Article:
British Teen Sells Mobile News App ‘Summly’ to Yahoo for $30 Million

Yahoo pays 17-year-old Nick D’Aloisio about $30 million for Summly. The Web giant also gains someone who truly thinks and lives in the mobile world.

Summly was founded in late 2011 out of the London home of Nick D’Aloisio, who was then 15 years old. Photo: LeWEB/Flickr

Nick D’Aloisio is young, even by the standards of Silicon Valley’s callow crop of entrepreneurs.

But the British teenager will fit right in with the technology world’s elite after selling his mobile app business in a deal worth tens of millions of dollars.

Nick D’Aloisio, 17, developed the app, called Summly, while revising for his mock GCSEs in 2011.

Yahoo announced Monday it has acquired mobile news aggregator Summly, the latest in a string of acquisitions for mobile product talent. The price of the acquisition was $30 million.

Nick will also start a full-time job at the web giant while he studies for his A-levels.

D’Aloisio, who took a break from school for six months to focus full time on Summly, will join Yahoo’s London office while continuing his studies in the evenings and living at home with his parents.

He says Yahoo plans to integrate Summly into all sorts of mobile experiences, writes the LA Times.

“To me, Yahoo is the best company to be joining right now because it’s one of these classic Internet companies,” D’Aloisio said in an interview.

“With new leadership from Marissa Mayer, Yahoo has a strong focus on mobile and product, and that’s the perfect fit for Summly.”

He also said: “I’m hoping to stay [at Yahoo!] as long as it takes to get the technology integrated.

“We were approached a few months ago and what really excited me was their mobile strategy.

“I think this is an amazing opportunity and I didn’t want to miss it.”

D’Aloisio, who taught himself to write software at age 12, built the free iPhone app Summly — which automatically summarizes news stories for small screens — in his London bedroom in 2011. He was just 15 years old.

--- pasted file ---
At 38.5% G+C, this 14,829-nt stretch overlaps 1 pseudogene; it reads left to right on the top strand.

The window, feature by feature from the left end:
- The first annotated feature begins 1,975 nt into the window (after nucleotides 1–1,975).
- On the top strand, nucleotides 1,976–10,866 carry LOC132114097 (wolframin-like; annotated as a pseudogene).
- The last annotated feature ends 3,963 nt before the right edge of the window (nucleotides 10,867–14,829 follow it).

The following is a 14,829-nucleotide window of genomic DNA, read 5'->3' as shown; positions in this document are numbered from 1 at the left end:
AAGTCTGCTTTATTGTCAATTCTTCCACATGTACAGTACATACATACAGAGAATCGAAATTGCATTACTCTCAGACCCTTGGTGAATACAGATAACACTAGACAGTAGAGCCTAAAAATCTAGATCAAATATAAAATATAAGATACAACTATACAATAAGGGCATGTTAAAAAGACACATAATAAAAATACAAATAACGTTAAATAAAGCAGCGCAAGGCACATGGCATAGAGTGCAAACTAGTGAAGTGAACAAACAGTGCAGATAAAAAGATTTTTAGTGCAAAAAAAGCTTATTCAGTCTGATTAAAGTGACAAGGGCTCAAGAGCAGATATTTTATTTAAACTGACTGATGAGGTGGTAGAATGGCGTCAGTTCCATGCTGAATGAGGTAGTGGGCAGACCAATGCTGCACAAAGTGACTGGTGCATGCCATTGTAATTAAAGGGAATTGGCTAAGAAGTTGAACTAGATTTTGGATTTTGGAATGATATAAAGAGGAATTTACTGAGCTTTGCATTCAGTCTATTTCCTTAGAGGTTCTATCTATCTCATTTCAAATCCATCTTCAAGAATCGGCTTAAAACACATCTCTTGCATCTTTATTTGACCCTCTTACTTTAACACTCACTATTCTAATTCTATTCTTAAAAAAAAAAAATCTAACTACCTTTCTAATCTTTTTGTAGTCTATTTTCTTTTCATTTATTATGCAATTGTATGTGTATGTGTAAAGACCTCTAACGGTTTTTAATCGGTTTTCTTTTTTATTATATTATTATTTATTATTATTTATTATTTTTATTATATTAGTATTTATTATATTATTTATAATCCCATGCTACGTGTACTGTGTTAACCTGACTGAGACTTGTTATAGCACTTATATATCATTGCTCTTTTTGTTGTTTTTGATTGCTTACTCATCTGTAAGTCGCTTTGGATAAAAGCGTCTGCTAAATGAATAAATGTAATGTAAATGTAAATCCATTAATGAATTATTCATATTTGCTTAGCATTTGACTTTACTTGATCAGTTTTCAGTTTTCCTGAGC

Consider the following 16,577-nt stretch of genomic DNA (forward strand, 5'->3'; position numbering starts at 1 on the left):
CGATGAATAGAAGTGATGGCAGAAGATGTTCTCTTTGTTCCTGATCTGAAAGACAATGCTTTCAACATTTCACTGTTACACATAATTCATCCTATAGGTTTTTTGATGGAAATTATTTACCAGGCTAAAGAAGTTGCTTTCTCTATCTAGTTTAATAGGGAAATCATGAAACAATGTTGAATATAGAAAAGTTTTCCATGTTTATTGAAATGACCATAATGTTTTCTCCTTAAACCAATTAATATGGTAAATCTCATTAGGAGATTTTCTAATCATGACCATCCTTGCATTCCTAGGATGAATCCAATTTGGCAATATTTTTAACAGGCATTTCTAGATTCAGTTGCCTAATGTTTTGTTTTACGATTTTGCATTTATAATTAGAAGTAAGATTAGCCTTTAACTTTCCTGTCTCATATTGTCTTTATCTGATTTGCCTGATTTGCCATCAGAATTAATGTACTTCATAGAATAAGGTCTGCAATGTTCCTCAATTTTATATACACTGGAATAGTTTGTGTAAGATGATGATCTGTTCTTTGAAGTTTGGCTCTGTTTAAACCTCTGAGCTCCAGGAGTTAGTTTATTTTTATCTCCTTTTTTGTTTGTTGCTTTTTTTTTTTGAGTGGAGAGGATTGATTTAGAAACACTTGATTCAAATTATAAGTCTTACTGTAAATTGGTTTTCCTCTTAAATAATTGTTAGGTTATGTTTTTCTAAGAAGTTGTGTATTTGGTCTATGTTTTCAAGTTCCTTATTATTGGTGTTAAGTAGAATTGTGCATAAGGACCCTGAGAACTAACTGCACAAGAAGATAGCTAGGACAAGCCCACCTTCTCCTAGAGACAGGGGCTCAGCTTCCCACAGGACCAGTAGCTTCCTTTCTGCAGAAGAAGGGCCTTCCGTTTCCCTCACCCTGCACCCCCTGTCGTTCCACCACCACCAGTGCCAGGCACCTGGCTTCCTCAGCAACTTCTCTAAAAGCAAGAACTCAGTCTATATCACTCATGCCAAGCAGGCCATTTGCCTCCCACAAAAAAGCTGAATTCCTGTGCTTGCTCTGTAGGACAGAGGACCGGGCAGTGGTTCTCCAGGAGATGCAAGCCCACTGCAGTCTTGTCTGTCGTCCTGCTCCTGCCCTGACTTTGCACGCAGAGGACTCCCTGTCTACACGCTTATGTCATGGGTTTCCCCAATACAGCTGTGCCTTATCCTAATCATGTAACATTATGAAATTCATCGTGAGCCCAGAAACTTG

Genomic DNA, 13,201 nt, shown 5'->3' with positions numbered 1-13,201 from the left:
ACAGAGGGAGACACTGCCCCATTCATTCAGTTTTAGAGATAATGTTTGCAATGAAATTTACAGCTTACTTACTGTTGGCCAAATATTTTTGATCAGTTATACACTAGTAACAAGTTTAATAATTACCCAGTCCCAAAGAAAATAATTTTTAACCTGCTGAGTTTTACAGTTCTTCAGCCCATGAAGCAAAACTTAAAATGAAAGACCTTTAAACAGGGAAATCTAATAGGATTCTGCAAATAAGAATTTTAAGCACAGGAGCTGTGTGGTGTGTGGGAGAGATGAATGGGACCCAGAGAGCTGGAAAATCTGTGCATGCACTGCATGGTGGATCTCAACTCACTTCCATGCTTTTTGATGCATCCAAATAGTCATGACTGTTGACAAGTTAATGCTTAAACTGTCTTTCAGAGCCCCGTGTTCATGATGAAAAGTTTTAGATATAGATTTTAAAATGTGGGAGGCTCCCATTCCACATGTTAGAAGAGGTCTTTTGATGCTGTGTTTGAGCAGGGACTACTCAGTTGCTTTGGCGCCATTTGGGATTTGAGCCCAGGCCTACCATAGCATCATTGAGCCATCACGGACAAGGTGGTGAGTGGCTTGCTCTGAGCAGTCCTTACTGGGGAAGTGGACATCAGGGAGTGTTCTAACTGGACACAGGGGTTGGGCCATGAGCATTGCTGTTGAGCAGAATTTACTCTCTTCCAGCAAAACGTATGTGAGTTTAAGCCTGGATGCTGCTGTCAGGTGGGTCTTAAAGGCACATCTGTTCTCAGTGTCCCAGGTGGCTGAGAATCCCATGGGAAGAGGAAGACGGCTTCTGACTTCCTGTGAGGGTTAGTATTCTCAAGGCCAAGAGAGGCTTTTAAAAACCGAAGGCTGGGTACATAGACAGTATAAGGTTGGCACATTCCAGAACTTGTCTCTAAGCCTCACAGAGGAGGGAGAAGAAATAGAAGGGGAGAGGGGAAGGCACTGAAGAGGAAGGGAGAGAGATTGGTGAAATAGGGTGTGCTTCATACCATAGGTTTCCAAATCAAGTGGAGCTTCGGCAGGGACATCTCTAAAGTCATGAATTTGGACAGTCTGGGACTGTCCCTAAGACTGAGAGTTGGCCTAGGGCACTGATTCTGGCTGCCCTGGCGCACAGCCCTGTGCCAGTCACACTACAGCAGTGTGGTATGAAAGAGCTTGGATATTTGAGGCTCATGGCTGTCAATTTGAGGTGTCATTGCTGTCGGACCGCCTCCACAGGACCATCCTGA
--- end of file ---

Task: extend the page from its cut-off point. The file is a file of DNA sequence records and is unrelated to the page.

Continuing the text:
“Young people are just not aware of the constraints, so why not go build a social network, for example?”

He added: “I was using Google and Bing and there were so many results to scroll through it was really inefficient.

“So I built an algorithm that shared them and trimmed them. Then it just transformed into the idea of: ‘why not just summarise news in general?’.”

Summly is an iPhone app designed to allow users to quickly find news they’re interested in.

It aggregates and displays snapshots of articles from a variety of news sources using artifical intelligence and natural language processing (more about that here). Users can separate them into customizable categories, like “Art and Design” or “Apple.”

The funding allowed Nick to develop Summly with experts in London and the Stanford Research Institute.

D’Aloisio raised a $300,000 seed round of funding that September form Li Ka-shing and Horizons Ventures, and raised a second, $1.23 million round of funding a year later from a long roster of diverse and recognizable names, including Zynga co-founder Mark Pincus, Ashton Kutcher, Yoko Ono and Wendy Murdoch.

D’Aloisio says more than 90 million summaries have been read through the app since its launch in November 2012.

Nick’s mother, a full-time lawyer, became a director and owns shares on his behalf.

Marissa Mayer, Yahoo’s chief executive, has named mobile technology as a top priority for the company.

In January, she said she was focused on technology that will personalize content from the web and deliver it to people on their handheld devices, says the Telegraph.

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